But nVidia do not have a monopoly on upscaling while anti-aliasing and more significant upscaling without compromises will be the new normal if my reading of the tea leaves (on samples per pixel per frame) is correct. Reusing information from previous frames is clearly a smart efficiency saving as long as we can reliably determine what information is useful and what isn’t (avoiding failures that create significant artefacts which are as distracting as the aliasing we’re trying to move beyond or the framerate drops we’re trying to avoid). The target of 4K on the PS4Pro forced engines to pivot to smart upscaling strategies such as the use of checkerboarding and a rotated tangram resolve in Horizon: Zero Dawn, reducing GPU costs of each new frame by alternating which pixels in a checkerboard were rendered (then blending on the diagonals for that frame while adding in contributions from the previous frame). Recent years have seen an excellent execution of targeting the fixed scan-out time of non-VRR displays by managing the rendering load around modifying the internal render resolution then upscaling for the final presentation (usually with native UI compositing over the top for maximum text clarity). Even when dynamic resolution scaling is not available on PC, it has forced renderers to provide visually pleasing upscaling that gracefully handles even fine texture transparency and pixel-wide polygon details.

The Medium, TAA 50%
The Medium, TAA 75%
The Medium, TAA 100%

The last few years of Unreal Engine 4 have had quite a clean TAA with integrated upscaler (sometimes called TAAU) for dynamic internal resolution (it tracks the sub-pixel jitter so the samples can be correctly distributed even when changing the ratio of internal res to output res; primarily used on consoles, where the APIs for precise frame time calculation and estimation have existed for longer and the fixed platform make it easier to define an ideal internal resolution window for reliable results that still come close to maximising GPU throughput - the skill is not underutilising the GPU by being too conservative and so being ready for scan-out milliseconds before needed). In the best cases, I am completely happy to run UE4 around 80% resolution (just under 1800p) and let the TAA upscaler reconstruct a soft and clean final image on my 4K PC big screen (getting close to home cinema levels of consuming my vision so making aliasing issues more apparent than someone looking at a distant TV or small monitor). It doesn’t compete with DLSS (in Performance mode that is a 50% resolution so 1080p internal renders when the output is 4K) but then head to heads show DLSS 2 reaches close to image quality parity with UE4 TAA running at 100% internal resolution on PC so clearly dropping down to 1800p is under 70% of the actual sample count (previous percentages are edges vs sample count is area) and ensuring a relatively aliasing free result without AI will err on the side of softer than DLSS Perf. The above captures from The Medium show a clear quality loss at 50% while the differences at 75% are more subtle compared to native internal resolution. The captures from Man of Medan below are where I think TAA with some upscaling is showing quality levels that you would not even imagine possible in the MLAA era (expecially noting these captures have significantly fewer samples per pixel per frame than those games from a decade ago).

Man of Medan, TAA 85%
Man of Medan, TAA 85%
Man of Medan, TAA 85%

With the public release of Unreal Engine 5’s beta shipping with default-enabled Temporal Super Resolution, we are looking at the beginning of non-AI (or at least not running on Tensor cores) TAA plus upscaling that aims to hit the same milestones as DLSS when it comes to low internal resolution. The PR for the UE5 release announces 1080p internal render resolution, aiming to hit the quality bar of 4K native. That is an ambitious target and running the editor (which also uses UE5 TSR by default) there is a lot to appreciate about this beta’s visual quality, well beyond the 50% screenshot above from UE4’s technique (and that was already significantly above some previous branded sharpen plus upscale techniques as implemented in shipping games). We are approaching a point where continued refinement of this path of research will be able to pick away at the final issues and retain detail without turning the results into a mess of sharpening halos or lingering aliasing. From there we have a far more interesting future in which some games will be able to explore the artistic choice to reject such smoothing, rather than fall into them via broken PC releases, or even take the performance wins of significant upscaling while tweaking output to retain more of the underlying grainy component of ray tracing or other contributions (while adding noise to areas where it does not naturally occur and so approach something close to movie film grain that actually looks good but reduces render cost rather than increasing it slightly).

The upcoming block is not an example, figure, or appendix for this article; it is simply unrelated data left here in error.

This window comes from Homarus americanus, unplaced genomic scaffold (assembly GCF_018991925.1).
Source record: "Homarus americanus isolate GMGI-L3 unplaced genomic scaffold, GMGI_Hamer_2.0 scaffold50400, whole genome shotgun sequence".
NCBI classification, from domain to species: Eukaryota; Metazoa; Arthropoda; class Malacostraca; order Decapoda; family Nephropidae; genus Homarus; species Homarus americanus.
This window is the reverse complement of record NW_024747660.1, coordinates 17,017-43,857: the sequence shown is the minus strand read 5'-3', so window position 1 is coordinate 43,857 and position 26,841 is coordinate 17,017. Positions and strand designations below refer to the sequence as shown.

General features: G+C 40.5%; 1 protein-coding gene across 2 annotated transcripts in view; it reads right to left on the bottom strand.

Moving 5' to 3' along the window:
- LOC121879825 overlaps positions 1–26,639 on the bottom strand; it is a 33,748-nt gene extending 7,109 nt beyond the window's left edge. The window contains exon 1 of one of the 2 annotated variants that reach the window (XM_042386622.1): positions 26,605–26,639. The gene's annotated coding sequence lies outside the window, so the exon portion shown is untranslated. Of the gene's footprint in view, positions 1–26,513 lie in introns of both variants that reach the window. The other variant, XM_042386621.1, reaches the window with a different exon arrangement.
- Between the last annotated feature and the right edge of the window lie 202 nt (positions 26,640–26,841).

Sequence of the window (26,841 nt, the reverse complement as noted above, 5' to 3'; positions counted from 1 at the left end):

Edit (June 2021): This was written on the assumption that the imminent reveal of AMD's FidelityFX Super Resolution would confirm a very similar technique to UE5's Temporal Super Resolution, directly chasing after DLSS's impressive results at similarly low internal rendering resolutions (using fewer samples than checkerboarding and far fewer than where other TAA upscaling, such as in UE4, shines). It has since been announced that AMD are zaging where others have zigged and will not be using a temporal solution. Worryingly this has come with rather weak results on the one pre-release promotional image used to sell the technology. As I mentioned above, DLSS 1 did not come out of the gates a winner so AMD have plenty of time to iterate or to provide an open equivalent that replicates what Epic are doing with UE5.

Friday, 30 April 2021

VR Review Roundup 1